According to a report from the Guttmacher Institute, low-income women have higher rates of unplanned pregnancy and abortion. They are also less likely to have access to health insurance or health care – such as birth control.

Southern states with the most restrictive abortion laws tend to have high maternal mortality rates. According to the CDC, the maternal mortality rate in Georgia is more than twice the national rate. And nationally, the maternal mortality rate for Black women is twice that for white women.

Across the board, when compared to white people, Black and Indigenous people and People of Color (BIPOC) are less likely to have health insurance and often have less access to contraception and reproductive care.

Lastly, a report from Voices of Youth Count and Chapin Hill at the University of Chicago shows that 44% of young women experiencing homelessness reported being pregnant or a parent.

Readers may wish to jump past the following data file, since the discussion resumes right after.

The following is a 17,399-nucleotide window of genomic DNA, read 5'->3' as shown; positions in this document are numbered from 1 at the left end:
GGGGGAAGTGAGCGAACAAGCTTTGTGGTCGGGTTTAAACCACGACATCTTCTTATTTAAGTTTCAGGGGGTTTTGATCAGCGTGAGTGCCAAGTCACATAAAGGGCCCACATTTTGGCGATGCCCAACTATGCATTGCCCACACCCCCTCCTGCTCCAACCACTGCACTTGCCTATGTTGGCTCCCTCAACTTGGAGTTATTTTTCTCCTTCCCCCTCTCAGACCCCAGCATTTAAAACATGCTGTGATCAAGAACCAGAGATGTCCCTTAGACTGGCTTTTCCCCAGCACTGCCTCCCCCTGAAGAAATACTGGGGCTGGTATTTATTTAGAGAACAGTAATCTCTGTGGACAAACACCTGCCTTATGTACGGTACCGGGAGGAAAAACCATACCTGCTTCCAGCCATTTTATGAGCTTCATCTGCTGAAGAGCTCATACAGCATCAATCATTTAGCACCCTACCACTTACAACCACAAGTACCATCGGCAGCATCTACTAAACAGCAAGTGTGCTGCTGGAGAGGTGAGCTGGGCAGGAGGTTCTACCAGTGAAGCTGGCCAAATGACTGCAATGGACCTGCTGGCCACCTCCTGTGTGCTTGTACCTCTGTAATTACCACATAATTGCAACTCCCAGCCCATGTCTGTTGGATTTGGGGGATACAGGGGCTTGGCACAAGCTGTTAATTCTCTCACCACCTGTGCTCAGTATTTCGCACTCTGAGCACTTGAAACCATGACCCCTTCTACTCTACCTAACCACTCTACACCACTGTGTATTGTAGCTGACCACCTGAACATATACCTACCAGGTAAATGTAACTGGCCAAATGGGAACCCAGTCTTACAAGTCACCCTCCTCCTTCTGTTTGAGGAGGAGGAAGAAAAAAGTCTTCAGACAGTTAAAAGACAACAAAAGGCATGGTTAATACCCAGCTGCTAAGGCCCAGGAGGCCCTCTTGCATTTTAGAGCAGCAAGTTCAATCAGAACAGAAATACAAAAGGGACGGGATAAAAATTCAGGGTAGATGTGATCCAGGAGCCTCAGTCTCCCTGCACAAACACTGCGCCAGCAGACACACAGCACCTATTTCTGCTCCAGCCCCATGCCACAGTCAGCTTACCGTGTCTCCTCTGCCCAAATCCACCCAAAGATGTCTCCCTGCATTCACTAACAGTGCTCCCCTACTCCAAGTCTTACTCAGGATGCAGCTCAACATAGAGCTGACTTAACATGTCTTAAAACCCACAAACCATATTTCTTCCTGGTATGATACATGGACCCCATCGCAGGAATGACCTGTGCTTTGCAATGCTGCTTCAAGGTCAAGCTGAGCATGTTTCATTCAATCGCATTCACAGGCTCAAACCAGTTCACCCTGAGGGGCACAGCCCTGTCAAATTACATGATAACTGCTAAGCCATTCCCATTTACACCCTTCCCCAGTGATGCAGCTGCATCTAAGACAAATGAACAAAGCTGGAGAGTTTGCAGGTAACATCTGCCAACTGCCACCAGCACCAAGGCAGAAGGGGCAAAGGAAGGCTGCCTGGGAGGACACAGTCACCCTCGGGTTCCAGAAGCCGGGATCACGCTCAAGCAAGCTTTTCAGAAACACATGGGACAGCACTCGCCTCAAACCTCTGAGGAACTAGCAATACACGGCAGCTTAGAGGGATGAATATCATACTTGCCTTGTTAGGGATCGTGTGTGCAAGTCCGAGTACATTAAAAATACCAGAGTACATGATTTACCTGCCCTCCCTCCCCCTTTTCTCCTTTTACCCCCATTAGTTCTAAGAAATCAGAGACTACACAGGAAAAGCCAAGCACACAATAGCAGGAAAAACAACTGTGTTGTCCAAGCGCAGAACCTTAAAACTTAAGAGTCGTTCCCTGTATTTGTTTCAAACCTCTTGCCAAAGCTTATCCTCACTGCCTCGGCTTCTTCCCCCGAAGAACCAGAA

Seeing that nearly half of all young women experiencing homelessness reported being pregnant, I think back to that young woman, crying at the front desk of the homeless shelter, recently abandoned by everyone and everything she knows and loves, with nowhere to go. She was probably experiencing the most terrifying event in her life. And it’s more than just simple access to abortion. It’s believing that everyone, regardless of any reason at all or who they are, deserves autonomy over their own bodies and lives. They shouldn’t have these enormous barriers in the way of that.

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Jocelyn Figueroa


Jocelyn Figueroa studied Creative Non-Fiction at The New School and is a blogger and freelance writer based out of New York City. Formerly homeless, she launched her own blog discussing shelter life in New York City. Today, Jocelyn is on a mission to build connections through storytelling and creative writing. Check out her book about homelessness at